Chasing Ice -- A Dire Visual Message

                                     James Balog is an acclaimed environmental photographer. He was a global warming skeptic, who went looking for substantiation about climate change for a 2005 photo essay accredited by National Geographic. What he saw for himself made him begin the project called "Extreme Ice Survey" (EIS). Director Jeff Orlowski follows Balog's project from 2007, in Alaska, Iceland, Greenland and Montana in this beautiful and more realistic documentary "Chasing Ice" (2012).

                                   People are divided up over the fact that human intervention could change the planet's sea levels and glacial ice packs. Balog says that "What they need is a believable, understandable piece of visual evidence, something that grabs 'em in the gut." So, he and his mountaineering scientist crew set up cameras capable of photographing glaciers continuously from their stationary vantage point. They have placed cameras all around Greenland, Iceland, Alaska and other icy regions.

                                 Placing the camera is itself a suicide mission. They embed dozens of cameras into the rock walls above various ices mass -- most of them are the inhospitable places on Earth. The cameras are placed inside a protective box with an automatic timer. The time-lapse cameras take one image for an hour. When Balog's team of young scientists assembles the footage, they discover that glacier fields the size of Lower Manhattan are dropping off at an staggering rate.

                                  The documentary is at times harrowing, when Balog's endeavors are threatened. He places the camera and returns six months later to find almost all had malfunctioned due to minor computer glitches. Frustrated and battered Balog slumps behind nonfunctional camera and weeps. He also puts his life at risk by ruling out his knee problems. His knees, abused by years of mountain climbing, resembles a bag of loose gravel.We see him daily at base camp bracing his battered legs. Balog's team has also faced huge risks by coping up with the vertiginous climbs over abysses, i.e. literally the height of danger.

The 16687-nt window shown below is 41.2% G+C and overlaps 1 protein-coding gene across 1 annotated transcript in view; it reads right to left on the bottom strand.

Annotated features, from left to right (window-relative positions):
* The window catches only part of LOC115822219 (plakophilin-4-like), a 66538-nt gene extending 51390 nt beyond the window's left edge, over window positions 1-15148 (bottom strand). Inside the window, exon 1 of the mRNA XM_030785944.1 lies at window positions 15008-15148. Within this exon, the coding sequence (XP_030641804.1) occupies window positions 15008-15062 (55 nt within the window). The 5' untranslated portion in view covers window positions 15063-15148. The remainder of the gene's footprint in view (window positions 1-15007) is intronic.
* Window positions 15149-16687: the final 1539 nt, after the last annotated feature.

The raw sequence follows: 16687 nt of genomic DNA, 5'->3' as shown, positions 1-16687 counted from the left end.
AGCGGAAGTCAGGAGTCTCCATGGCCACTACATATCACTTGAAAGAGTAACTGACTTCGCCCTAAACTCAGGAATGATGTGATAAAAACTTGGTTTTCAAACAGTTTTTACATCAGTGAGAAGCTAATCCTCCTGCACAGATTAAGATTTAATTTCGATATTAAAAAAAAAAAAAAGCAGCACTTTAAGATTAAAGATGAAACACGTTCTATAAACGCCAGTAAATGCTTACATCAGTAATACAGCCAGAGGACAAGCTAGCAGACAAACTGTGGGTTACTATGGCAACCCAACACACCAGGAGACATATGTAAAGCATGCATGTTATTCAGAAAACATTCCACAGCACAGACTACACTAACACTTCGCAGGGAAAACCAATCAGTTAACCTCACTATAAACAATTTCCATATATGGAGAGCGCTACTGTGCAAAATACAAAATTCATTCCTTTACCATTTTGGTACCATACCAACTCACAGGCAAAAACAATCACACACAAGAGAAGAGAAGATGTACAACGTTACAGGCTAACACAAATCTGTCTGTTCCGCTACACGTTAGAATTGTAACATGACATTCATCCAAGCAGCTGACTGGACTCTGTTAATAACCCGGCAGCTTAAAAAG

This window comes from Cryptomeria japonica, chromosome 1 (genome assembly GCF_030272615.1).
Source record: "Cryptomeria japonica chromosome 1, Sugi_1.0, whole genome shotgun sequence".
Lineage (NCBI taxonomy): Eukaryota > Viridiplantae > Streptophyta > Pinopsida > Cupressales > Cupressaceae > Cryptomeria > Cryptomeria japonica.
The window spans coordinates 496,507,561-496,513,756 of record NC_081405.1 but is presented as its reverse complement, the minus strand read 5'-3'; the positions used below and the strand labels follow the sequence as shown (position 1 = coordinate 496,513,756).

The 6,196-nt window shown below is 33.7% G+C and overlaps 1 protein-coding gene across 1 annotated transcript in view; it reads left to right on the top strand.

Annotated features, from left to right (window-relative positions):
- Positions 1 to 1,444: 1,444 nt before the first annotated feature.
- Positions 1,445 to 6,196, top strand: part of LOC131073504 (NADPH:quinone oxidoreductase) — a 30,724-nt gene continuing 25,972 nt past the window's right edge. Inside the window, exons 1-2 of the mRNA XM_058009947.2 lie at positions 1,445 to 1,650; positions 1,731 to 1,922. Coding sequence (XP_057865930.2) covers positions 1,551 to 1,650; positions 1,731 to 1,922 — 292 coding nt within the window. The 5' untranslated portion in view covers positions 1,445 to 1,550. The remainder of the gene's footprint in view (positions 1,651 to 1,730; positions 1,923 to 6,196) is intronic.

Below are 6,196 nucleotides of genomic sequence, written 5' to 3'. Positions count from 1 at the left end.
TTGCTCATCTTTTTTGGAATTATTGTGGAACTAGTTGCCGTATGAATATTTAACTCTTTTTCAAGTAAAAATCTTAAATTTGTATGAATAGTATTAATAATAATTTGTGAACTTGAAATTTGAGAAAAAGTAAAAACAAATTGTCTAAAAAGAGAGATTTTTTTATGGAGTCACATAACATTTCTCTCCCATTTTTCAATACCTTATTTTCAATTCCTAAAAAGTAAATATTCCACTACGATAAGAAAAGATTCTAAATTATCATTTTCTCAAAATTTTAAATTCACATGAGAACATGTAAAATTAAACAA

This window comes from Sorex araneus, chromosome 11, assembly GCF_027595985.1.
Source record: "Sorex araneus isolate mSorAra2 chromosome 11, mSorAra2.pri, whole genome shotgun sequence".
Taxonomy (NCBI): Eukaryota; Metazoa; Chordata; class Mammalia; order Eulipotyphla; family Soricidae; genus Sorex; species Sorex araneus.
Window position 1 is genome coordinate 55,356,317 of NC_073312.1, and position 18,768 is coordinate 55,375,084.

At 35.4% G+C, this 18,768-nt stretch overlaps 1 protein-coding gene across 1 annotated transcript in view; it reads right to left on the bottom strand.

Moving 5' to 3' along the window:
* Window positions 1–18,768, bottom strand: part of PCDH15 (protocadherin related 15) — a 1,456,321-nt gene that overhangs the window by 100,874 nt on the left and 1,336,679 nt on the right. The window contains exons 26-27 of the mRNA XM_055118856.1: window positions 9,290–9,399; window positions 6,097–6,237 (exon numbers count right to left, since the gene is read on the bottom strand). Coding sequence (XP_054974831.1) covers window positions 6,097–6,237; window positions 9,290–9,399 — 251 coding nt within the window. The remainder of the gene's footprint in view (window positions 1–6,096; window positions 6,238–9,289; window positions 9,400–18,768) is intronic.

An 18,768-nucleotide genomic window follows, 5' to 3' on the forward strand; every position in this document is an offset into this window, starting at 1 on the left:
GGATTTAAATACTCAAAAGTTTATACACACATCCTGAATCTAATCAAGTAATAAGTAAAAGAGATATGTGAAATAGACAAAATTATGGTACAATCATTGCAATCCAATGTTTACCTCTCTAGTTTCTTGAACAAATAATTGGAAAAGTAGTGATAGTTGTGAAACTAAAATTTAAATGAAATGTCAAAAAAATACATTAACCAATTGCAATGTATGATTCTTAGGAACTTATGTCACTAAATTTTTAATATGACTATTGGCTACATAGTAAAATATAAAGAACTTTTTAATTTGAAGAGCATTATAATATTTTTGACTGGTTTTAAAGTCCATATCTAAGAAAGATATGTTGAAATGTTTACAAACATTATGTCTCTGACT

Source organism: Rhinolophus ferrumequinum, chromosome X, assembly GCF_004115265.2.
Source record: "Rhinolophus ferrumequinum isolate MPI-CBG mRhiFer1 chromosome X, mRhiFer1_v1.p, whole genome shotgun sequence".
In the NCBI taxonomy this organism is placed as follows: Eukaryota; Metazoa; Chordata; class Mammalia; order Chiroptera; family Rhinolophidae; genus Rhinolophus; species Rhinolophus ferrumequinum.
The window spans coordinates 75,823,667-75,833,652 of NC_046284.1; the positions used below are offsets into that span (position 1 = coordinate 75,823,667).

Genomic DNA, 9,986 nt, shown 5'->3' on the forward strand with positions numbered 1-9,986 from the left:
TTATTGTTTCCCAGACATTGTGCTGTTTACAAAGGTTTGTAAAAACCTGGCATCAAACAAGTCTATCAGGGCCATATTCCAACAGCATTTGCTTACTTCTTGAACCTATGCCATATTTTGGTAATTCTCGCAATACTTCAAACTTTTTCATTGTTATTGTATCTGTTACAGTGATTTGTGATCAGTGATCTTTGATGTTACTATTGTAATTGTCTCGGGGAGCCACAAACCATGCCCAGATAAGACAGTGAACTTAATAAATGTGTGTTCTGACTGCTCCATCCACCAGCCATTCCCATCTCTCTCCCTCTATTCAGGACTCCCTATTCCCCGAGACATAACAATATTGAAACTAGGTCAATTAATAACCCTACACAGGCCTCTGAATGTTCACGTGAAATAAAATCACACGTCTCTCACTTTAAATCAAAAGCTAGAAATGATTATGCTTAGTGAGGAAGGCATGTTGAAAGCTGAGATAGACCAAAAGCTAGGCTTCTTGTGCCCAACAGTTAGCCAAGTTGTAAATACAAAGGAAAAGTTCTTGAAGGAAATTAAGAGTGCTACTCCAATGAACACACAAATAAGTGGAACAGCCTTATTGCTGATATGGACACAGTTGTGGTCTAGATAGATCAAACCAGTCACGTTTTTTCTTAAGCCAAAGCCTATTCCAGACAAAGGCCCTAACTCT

Chasing Ice's most breathtaking moments are the stunning time-lapse photography of glaciers receding worldwide. These painstakingly captured images are presented as montages that proceed with a slight jerkiness but show the inexorable reduction of enormous ice blankets into mere patches of white. Documentaries with power-points, graphs and diagrams have always called for action, but this documentary lends a visual credence that there has been as much glacier reduction in the past decade as in the preceding century.

                                 Orlowski has brought in "how" behind nature photography. He uses emotional, evocative imagery (at times he depicts Balog's inner conflicts) to illustrate the hard facts that ice is on the run and seas are on the rise. At a running time of 76 minutes, we are presented with otherworldly destinations that are practically godlike to look at. Are such chilling images enough to convince the naysayers? That's doubtful, but "Chasing Ice" makes a strong convincing case about climate change than the pictures told by words.


Chasing Ice -- IMDb

James Balog Photography 


Lazy Pineapple said...

The documentary seems to be very interesting. I am going to check it out...

Aparna Anurag said...

i think i have seen this on netflix
thnx for sharing

Unknown said...

Documentary has an interesting topic, i.e., human intervention with global warming. I think this one is a good one. Just downloaded it but not getting time to check it out.
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Arun Kumar said...

@Vinita, Thanks for the comment. Don't forget to give your view after watching this docu.

@ aparna, Thanks for visiting.

@ Juuhhii Agarwal, Thanks for the comment. This documentary offers more visually than the usual expert analysis.